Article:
The notion that “you’re either part of the problem or part of the solution” is an impossible standard that impedes actual social progress, which always happens incrementally. A much better way to make a difference is to contribute as little as possible to the problem while contributing as much as you can to the solution.
It’s important to hold yourself and others to a high standard, but when people try to do good and you punish them for not doing enough, it makes it hard for them to try again.
You know how A Bug’s Life and Galaxy Quest share the same plot? (Naive representative of downtrodden civilization mistakes a troupe of down-at-luck actors/performers for the heroic characters they play, and hires them to fight off the oppressors. The troupe finds courage and strength within to succeed against hopeless odds.)
Well, it recently struck me that the Edgar Wright/Simon Pegg/Nick Frost film The World’s End and Robert Charles Wilson’s novel Burning Paradise both tell the same story, just with differently-coloured goo. In Burning Paradise the simulacra bleed green; in The World’s End they explode in chunks of blue goo. But it’s the same mostly peaceful oppression-for-the-greater-good secret alien invasion scenario.
Watching Agents of Shield (we’re up to episode 9, “Repairs”), reading Jonathan Kellerman’s Over The Edge (good), playing Tomb Raider (very good), and listening to the mesmerizing St. Vincent by St. Vincent (going to have to see if I can time my trips to Scotland to catch their gig in Glasgow on 26th August).
I had a part-time week off this week to match the kids’ Meivakantie. Fiona was off on Monday, and had a half day on Friday, with the morning being taken up by the Koningsspelen; Alex had the whole week off. Abi’s mom is visiting. I showed Alex how to make grilled cheese sandwiches. (The mix of cheeses is key.)
I spent a couple of days fighting procrastination to get our taxes straightened out, and eventually won. Haircuts for Alex and me on Thursday. I don’t like taking the time to get haircuts, but I much prefer the way I look with short hair. This leads to me being semi-permanently dissatisfied with my appearance. (Come to think of it, that’s the way I feel about shaving, too. I exist in a mostly disheveled state. Fortunately I do enjoy taking showers.)
Since we got the exterior woodwork of the house painted, we’ve been conscious of how scruffy the garden looks. So we’ve been doing some trimming and weeding, and on Friday we placed edging stones around the triangular plant bed in the back garden, to stop the dirt from overflowing onto the paving. It looks much tidier now, and should stay that way for a while.
Yesterday was Koningsdag. It was a fine day, and Abi, Fiona, Susan, and I wandered to the village centre at lunchtime. There were no activities in Oostzaan, so we sat around and had an ice cream. When we got home, we jumped on our bikes and cycled to the street market and vrijmarkt in Poelenburg, just at the edge of Zaandam.
I also spent some time upgrading our Mac Mini. I replaced the old Core Duo CPU (32 bit) with a Core 2 Duo (64 bit), and installed Lion. Plex is much happier serving 1080p video now. Apparently it’s possible to upgrade the 2006 Mini’s firmware so that it can take 4GB of RAM instead of the normal 2GB limit, which is intriguing, although I’m not sure what good the extra memory would do. (We use it just as a media and file server.)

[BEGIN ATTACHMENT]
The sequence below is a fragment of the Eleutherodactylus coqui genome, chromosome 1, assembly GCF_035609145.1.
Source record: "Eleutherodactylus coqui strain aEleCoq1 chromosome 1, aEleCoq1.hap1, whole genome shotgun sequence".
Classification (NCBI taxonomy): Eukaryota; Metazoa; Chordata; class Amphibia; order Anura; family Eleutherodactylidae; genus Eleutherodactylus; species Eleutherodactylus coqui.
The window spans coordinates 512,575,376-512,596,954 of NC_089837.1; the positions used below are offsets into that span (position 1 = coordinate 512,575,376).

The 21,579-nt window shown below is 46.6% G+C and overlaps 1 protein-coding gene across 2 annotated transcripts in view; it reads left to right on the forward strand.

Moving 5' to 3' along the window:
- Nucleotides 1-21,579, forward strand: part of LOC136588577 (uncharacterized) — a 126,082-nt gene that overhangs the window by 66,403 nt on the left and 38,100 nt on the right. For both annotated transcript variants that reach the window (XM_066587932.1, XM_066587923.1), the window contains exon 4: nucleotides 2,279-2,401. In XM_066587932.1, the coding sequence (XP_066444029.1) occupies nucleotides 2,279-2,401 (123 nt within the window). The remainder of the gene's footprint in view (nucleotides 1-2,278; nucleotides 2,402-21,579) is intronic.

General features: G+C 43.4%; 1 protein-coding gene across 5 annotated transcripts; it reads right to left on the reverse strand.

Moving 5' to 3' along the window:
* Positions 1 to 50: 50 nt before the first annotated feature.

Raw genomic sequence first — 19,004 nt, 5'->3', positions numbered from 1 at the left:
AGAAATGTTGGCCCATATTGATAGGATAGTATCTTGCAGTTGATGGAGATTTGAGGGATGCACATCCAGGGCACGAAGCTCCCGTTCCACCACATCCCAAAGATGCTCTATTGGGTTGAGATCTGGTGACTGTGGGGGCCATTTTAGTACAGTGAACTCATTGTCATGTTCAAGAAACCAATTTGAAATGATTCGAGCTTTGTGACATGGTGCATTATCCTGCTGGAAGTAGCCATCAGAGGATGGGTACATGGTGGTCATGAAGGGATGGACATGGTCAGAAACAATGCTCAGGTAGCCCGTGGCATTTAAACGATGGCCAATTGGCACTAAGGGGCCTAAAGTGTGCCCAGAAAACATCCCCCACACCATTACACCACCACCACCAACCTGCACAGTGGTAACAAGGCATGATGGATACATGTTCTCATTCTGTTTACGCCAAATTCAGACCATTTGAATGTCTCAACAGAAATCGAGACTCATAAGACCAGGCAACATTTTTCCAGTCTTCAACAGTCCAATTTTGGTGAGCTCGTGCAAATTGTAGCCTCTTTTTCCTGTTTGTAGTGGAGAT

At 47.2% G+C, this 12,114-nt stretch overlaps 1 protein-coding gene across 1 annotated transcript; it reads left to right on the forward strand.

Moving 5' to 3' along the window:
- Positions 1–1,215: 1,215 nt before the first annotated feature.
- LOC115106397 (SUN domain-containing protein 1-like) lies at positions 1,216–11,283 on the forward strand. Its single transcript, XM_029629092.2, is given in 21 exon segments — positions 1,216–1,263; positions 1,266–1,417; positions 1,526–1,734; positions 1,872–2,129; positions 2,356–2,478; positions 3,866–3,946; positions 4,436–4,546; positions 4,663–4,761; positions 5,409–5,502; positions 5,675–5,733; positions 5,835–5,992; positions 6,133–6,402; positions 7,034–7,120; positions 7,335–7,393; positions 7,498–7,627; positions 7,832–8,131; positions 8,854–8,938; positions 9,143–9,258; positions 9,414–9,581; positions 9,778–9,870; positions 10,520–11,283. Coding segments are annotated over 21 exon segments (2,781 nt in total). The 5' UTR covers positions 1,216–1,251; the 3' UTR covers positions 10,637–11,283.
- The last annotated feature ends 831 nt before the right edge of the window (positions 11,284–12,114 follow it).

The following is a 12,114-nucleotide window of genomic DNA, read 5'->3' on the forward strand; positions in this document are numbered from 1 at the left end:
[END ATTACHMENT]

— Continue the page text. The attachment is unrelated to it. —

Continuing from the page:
Also: Abi with kitty in her lap.
Update: I forgot that on Wednesday morning we also went out and got Alex a new (second hand) bike. (This is why I write these things: if I don’t put effort into remembering what I’ve been doing, my memory is like a sieve.) We made a tour of bike shops in the area North of the IJ, and found just the right bike in the last shop on our list, Dral in Landsmeer. Solid frame, disc brakes, built-in dynamo for front light, front suspension, eight gears, and a full chain guard. Alex had his last bike for about…three years? He was getting far too big for it, and it was time for a full-size model.
Preparation for King’s Day are in full swing. Pavements are sliced up with tape or chalk to reserve space for people to put out their stands. Fiona just came back from her school’s King’s Day sports day, with orange tube scarves for each of us. All the food has turned orange.
Last week, Linode announced hourly billing for their servers; this week they announced that they’re putting SSDs in all their servers, doubling RAM for all plans, upgrading network capacity, and slapping in hot new CPUs as well. This is just…wow.
For the one essential service I run (not this blog), I use a Linode server for production (because of performance), and have backup and test servers on AWS (because of hourly billing). Because I have the server setup all scripted with Chef, getting a new machine up and running is easy, but having two different control panels is slightly annoying. With hourly billing on Linode, I’ll just move the backup and test server over there. And moving from spinning disks to SSDs is going to make some of the DB queries a lot faster. Very nice.
Although this has been in the works for some time, I haven’t mentioned it until now, because the ink is still fresh on the contract. I am now working as a software engineer at FanDuel, the market leader in one-day fantasy sports. I had been working with them last year on a contract basis, but as of a couple of weeks ago I’m on board as permanent staff. This is why I’ve been in Edinburgh so much recently. We have no plans to move house. FanDuel is based in New York, but the engineering staff are (mostly) all in Edinburgh. With that kind of distribution, the company operates mostly in the cloud anyway. I’ll continue to work from my office in Oostzaan most of the time, with a few days in Edinburgh every fortnight.
Oh yeah, and we’re hiring.